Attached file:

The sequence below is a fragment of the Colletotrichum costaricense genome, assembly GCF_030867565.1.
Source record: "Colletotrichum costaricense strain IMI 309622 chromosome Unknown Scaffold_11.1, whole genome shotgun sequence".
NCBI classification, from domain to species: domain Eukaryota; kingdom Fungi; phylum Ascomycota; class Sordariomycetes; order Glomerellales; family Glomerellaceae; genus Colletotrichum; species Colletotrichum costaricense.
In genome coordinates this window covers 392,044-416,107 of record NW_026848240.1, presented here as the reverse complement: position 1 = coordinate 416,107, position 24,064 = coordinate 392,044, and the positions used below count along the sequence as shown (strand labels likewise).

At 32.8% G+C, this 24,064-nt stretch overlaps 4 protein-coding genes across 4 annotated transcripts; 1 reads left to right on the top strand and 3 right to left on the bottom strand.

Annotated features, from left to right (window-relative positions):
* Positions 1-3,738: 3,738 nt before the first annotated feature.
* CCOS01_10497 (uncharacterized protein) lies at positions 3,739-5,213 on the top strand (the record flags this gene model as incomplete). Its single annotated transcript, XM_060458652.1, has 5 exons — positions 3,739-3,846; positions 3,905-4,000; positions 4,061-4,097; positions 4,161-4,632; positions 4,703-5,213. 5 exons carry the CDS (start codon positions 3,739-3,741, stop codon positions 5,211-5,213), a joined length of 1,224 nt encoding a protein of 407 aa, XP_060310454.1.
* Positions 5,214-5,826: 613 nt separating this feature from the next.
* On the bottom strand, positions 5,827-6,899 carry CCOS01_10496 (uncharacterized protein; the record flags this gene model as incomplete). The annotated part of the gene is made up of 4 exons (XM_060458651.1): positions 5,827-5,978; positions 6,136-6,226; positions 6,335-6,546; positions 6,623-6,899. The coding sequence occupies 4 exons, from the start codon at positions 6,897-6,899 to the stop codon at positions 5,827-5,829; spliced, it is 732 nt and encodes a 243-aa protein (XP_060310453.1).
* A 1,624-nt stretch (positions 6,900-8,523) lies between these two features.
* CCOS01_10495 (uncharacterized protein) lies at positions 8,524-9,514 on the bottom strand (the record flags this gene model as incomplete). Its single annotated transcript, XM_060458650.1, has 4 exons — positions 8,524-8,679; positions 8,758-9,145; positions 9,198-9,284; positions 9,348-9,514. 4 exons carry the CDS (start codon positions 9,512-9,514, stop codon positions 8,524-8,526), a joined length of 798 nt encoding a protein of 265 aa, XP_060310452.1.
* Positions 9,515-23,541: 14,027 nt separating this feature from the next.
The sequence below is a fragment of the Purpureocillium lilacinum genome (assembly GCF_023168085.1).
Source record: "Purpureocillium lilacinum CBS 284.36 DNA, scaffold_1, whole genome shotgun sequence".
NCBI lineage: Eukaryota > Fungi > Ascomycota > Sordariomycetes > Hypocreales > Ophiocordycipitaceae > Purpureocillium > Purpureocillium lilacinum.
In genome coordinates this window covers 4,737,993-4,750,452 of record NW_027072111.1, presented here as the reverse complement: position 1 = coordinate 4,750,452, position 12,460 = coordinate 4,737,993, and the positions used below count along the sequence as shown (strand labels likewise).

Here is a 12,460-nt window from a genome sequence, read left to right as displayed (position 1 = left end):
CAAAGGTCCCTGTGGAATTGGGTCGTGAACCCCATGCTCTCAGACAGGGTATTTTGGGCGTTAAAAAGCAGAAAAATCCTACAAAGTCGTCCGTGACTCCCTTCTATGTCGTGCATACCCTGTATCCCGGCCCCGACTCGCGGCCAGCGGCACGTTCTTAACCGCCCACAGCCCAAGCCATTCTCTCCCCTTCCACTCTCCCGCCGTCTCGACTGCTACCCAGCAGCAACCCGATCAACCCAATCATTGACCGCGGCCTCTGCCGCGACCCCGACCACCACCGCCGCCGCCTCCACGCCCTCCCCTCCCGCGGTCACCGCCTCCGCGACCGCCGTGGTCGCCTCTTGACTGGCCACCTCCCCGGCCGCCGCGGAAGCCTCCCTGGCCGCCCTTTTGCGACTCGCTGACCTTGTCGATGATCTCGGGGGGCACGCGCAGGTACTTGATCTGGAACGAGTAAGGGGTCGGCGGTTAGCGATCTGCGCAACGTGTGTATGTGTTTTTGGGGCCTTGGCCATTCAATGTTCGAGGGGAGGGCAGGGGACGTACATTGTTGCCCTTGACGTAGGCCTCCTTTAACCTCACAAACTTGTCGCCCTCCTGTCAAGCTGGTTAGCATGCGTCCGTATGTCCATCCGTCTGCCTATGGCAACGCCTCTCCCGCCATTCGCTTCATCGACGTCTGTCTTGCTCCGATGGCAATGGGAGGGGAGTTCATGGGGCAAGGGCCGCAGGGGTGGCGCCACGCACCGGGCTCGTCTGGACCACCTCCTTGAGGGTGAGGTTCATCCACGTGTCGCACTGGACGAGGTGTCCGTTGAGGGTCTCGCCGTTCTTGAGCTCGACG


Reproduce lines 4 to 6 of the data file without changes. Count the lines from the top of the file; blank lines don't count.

In genome coordinates this window covers 392,044-416,107 of record NW_026848240.1, presented here as the reverse complement: position 1 = coordinate 416,107, position 24,064 = coordinate 392,044, and the positions used below count along the sequence as shown (strand labels likewise).

At 32.8% G+C, this 24,064-nt stretch overlaps 4 protein-coding genes across 4 annotated transcripts; 1 reads left to right on the top strand and 3 right to left on the bottom strand.

Annotated features, from left to right (window-relative positions):